This week, news that both Wizard and ToyFare magazine were being canceled hit the interwebs. I did my big college internship at Wizard and then scored a job there a few months later when I graduated from college. It was my first career-type job and it led to a ton of great friendships and terrific experiences. I wouldn’t be rocking a job I love at Dark Horse Comics if not for my time at Wizard, nor would I know so many rad, excellent and intelligent folks around the comics community, many of whom I consider great friends.
That said, all jobs have downsides. When things were bad at Wizard, with folks being let go weekly as the soul was slowly sucked out of a workplace that once thrived on friendship and community, it was downright miserable.
News about a magazine that’s been slowly shrinking in page count without a stable online presence to keep it relevant in a news market that’s almost entirely blogs and streaming online news feeds isn’t surprising. Before I left journalism school, the image of a graveyard filled with headstones marking the final resting places of print magazines and newspapers that couldn’t adapt to an increasingly online world was conjured up by many professors. So, it wasn’t a surprise that Wizard died. What was surprising was that it bummed me out so much.
Between the dire atmosphere Wizard had towards the end of my tenure and the unceremonious and impersonal way I was let go, there was a fair share of anger and bitterness at a company I was once proud to work for. Time heals all wounds and all that jazz—a rad new job certainly doesn’t hurt, either—but I kind of felt I was past really caring about Wizard. I’d had good times there as well as bad and the place and publication seemed firmly set in my past, only occasionally entering my present when my job in comics PR required. It’s for that reason I found the disparate emotions that washed over me this week regarding the news about Wizard to be so unexpected.
I, as well as many others, owe a lot to Wizard. Sure it wasn’t perfect, but it was still a crucial part of my professional (for a while) and personal (to this day) life and maybe that’s why I find myself more sad than anything else. The proper analogy doesn’t really seem to exist, but the closest I can come to it is this…
Imagine that your middle school burnt down. It may have been the first place you got a swirly and a location where you were bullied, but it was still a place where you learned a lot academically and personally about yourself, not to mention a place where friendships were made, first crushes experienced and the home for plenty of good memories—even if it sucked from time to time. Wizard and its offices, chock-full of so many great people, were the best place in the world to be at times and, at others, the worst. As the figurative doors close on the print publications, I’ll never forget the bad times but I’ll always fondly remember the good times.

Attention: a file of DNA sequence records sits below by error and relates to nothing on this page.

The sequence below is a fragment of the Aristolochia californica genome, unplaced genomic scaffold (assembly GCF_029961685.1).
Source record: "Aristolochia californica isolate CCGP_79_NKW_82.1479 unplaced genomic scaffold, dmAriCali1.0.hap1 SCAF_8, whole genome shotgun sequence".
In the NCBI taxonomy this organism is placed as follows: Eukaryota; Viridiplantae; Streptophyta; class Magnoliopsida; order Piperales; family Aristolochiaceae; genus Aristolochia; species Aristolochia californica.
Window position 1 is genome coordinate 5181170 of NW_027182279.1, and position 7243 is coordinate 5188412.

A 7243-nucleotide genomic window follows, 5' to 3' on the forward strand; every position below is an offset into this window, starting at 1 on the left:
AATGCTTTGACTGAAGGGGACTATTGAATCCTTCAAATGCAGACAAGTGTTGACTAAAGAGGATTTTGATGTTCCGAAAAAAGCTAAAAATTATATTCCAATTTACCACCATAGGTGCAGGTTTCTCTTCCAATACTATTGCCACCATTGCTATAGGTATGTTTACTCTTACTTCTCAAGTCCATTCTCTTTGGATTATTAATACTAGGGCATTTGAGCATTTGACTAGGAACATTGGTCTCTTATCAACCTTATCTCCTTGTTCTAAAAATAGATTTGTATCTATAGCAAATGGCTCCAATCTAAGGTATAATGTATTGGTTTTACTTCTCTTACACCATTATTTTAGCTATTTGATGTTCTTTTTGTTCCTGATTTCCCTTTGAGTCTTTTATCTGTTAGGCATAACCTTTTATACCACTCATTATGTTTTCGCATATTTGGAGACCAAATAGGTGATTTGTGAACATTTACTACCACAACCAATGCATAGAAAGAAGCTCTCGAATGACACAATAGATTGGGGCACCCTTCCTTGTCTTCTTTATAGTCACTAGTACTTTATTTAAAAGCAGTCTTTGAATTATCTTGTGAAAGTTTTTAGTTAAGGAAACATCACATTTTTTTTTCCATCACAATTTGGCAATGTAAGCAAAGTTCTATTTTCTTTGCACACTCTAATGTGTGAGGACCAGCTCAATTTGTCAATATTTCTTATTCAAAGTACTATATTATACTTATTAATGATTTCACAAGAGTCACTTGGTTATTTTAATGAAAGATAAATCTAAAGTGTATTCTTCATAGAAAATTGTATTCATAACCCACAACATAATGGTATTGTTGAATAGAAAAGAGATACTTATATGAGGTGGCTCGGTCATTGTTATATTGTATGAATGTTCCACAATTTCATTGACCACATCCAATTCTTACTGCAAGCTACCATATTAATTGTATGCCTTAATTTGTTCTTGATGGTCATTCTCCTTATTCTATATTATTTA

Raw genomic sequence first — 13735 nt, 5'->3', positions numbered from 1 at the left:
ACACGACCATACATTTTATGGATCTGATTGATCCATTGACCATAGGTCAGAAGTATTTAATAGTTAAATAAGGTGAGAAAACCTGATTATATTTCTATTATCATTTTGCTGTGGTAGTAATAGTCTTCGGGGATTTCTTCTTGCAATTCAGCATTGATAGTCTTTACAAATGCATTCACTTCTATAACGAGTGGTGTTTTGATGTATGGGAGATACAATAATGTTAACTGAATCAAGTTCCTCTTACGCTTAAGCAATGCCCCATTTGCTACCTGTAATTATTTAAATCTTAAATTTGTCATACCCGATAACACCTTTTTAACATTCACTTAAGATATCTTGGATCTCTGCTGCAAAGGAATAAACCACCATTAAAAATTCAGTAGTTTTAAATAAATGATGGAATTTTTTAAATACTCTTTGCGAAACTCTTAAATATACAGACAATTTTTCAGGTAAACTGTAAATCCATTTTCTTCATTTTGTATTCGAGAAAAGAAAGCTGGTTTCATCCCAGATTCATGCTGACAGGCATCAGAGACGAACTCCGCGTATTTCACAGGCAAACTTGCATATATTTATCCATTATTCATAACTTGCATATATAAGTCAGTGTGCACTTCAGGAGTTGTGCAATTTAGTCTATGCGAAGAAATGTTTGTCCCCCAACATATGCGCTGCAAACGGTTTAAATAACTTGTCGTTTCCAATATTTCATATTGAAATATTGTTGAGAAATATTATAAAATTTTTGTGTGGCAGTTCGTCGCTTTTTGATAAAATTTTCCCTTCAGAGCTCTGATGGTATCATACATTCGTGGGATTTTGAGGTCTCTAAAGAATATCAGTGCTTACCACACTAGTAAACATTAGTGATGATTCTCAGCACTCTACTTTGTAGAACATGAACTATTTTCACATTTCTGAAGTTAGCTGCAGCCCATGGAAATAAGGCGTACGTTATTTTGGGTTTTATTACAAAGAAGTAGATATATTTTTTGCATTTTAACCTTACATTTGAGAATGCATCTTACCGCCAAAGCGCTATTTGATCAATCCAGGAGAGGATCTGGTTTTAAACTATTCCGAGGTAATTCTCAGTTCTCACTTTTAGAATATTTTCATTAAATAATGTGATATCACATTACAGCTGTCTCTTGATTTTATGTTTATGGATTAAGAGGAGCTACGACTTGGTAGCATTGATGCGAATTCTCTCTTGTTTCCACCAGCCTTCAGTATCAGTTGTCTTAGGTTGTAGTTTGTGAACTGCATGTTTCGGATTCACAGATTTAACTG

I’m definitely rambling now, but man, getting notes on my first big story/review from Rickey Purdin and Kiel Phegley, crowding around the warehouse lunch tables to rap about comics with co-workers, harsh but important lessons learned about writing from Andy Serwin and Brian Cunningham, drunken convention evenings in Los Angeles and Philly and Chicago, a ridiculously young and inexperienced web office doing their damnedest to keep up with the competition, great interviews, fun stories, nights at Olive’s… I wouldn’t be where I am today without Wizard and I really love where I am today, so… for better or worse… I’m glad I got the Wizard experience. It did me good.
Reflection and lamentation aside, the demise of Wizard’s print publications led to some great “obituaries,” “eulogies” and other articles from many Wizard alum. Sean T. Collins and Ryan Penagos wrote two of my favorite, and if you’re at all interested in journalism, magazine culture or comics, you should check out TJ Dietsch’s United Monkee, Ben Morse (and Kiel Phegley and Rickey Purdin and Keven Mahadeo’s) Cool Kids Table and this comprehensive Newsarama survey piece. There are a ton of other reactionary stories out there for those who are interested, but it was cool to see the often ragged-on Wizard get a little love as the walls came tumbling down.
This may be common knowledge, but I learned (while doing some nostalgic research on my first Wizard article) that ComicBookDB.com has a surprisingly detailed, but not always accurate, amount of info on Wizard magazine. Not every article is listed and I’m credited as a main editor on a few issues I was just an associate editor on, but Wizard alum and fans will want to check out the Comic Book DB listings. They’re great for nostalgia purposes!
Oddly enough, this arrived at Dark Horse HQ this week.
The real question is… If this is the last issue of Wizard, will we ever see the issue teased in this “Next Issue” ad?!